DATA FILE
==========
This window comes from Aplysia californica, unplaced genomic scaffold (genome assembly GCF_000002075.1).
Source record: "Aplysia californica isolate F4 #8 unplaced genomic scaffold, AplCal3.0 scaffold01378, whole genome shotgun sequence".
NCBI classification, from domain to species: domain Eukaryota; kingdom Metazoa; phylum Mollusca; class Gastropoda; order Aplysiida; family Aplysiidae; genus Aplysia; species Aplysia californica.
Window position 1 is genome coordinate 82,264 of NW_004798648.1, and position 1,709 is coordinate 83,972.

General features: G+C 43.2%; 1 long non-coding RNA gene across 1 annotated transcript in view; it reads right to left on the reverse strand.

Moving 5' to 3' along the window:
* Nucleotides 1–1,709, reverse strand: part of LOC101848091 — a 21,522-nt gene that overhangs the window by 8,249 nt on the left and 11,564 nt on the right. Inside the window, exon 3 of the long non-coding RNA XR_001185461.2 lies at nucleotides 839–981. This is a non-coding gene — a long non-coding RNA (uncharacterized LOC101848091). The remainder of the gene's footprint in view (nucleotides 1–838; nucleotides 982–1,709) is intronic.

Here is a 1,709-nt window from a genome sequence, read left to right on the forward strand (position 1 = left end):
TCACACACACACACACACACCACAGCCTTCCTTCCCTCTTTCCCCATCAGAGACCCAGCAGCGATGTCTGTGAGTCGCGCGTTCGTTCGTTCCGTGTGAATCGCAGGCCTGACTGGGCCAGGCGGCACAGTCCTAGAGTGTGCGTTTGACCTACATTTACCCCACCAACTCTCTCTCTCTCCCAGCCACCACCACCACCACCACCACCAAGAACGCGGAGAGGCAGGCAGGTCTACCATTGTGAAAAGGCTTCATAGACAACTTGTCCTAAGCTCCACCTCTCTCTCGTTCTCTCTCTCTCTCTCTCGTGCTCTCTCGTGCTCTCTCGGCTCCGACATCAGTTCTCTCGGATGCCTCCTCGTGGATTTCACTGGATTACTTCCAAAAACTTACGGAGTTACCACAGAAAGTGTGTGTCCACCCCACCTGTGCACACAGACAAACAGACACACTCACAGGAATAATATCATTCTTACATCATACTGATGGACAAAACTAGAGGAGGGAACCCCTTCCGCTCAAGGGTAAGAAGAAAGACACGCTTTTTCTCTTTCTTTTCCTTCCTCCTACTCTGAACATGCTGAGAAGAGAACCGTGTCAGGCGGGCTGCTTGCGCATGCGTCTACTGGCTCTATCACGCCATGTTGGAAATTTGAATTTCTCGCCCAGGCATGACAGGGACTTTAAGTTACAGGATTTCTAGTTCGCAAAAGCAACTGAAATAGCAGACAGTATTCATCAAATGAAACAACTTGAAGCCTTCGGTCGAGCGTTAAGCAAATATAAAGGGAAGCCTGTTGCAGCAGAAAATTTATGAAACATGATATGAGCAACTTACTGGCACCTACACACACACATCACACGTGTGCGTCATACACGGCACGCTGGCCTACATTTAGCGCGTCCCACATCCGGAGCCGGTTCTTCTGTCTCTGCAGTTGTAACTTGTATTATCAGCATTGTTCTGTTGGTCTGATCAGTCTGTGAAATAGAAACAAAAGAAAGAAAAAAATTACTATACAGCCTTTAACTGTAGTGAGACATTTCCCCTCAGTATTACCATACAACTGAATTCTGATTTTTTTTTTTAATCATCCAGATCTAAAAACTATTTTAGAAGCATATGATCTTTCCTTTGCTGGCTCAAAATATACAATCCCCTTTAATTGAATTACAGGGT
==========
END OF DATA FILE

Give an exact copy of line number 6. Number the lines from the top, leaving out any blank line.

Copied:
Moving 5' to 3' along the window: